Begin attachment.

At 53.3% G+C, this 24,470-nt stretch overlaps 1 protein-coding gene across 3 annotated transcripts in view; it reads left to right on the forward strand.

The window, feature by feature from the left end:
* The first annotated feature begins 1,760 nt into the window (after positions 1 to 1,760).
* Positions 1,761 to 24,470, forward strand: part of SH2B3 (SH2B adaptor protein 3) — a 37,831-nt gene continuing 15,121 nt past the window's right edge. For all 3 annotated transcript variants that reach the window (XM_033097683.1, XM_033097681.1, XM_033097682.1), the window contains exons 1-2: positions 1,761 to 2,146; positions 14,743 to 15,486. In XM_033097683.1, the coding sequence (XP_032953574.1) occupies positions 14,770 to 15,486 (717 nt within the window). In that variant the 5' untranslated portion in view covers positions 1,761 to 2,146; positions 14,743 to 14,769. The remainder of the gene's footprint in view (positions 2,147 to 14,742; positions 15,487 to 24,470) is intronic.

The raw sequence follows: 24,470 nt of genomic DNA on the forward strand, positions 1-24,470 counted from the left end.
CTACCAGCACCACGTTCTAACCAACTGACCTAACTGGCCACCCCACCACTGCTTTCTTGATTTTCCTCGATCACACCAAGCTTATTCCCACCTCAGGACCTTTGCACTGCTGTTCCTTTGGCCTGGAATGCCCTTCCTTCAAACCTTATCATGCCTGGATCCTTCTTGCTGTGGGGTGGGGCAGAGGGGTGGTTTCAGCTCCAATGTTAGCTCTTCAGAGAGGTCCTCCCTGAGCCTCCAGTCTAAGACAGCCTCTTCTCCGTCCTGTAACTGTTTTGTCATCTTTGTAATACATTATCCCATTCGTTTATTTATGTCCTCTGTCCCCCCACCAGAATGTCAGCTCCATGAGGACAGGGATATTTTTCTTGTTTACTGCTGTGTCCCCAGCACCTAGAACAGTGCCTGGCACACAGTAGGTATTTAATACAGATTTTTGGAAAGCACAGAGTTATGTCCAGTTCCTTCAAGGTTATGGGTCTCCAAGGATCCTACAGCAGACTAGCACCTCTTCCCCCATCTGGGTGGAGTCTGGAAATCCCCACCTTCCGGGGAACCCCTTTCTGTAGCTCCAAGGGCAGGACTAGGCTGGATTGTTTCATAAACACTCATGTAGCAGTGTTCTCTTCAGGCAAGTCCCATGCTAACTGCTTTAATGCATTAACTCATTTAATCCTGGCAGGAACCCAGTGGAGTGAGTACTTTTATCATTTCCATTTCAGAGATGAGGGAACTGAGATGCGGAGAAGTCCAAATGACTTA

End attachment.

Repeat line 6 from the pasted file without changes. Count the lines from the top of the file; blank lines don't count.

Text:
CTACCAGCACCACGTTCTAACCAACTGACCTAACTGGCCACCCCACCACTGCTTTCTTGATTTTCCTCGATCACACCAAGCTTATTCCCACCTCAGGACCTTTGCACTGCTGTTCCTTTGGCCTGGAATGCCCTTCCTTCAAACCTTATCATGCCTGGATCCTTCTTGCTGTGGGGTGGGGCAGAGGGGTGGTTTCAGCTCCAATGTTAGCTCTTCAGAGAGGTCCTCCCTGAGCCTCCAGTCTAAGACAGCCTCTTCTCCGTCCTGTAACTGTTTTGTCATCTTTGTAATACATTATCCCATTCGTTTATTTATGTCCTCTGTCCCCCCACCAGAATGTCAGCTCCATGAGGACAGGGATATTTTTCTTGTTTACTGCTGTGTCCCCAGCACCTAGAACAGTGCCTGGCACACAGTAGGTATTTAATACAGATTTTTGGAAAGCACAGAGTTATGTCCAGTTCCTTCAAGGTTATGGGTCTCCAAGGATCCTACAGCAGACTAGCACCTCTTCCCCCATCTGGGTGGAGTCTGGAAATCCCCACCTTCCGGGGAACCCCTTTCTGTAGCTCCAAGGGCAGGACTAGGCTGGATTGTTTCATAAACACTCATGTAGCAGTGTTCTCTTCAGGCAAGTCCCATGCTAACTGCTTTAATGCATTAACTCATTTAATCCTGGCAGGAACCCAGTGGAGTGAGTACTTTTATCATTTCCATTTCAGAGATGAGGGAACTGAGATGCGGAGAAGTCCAAATGACTTA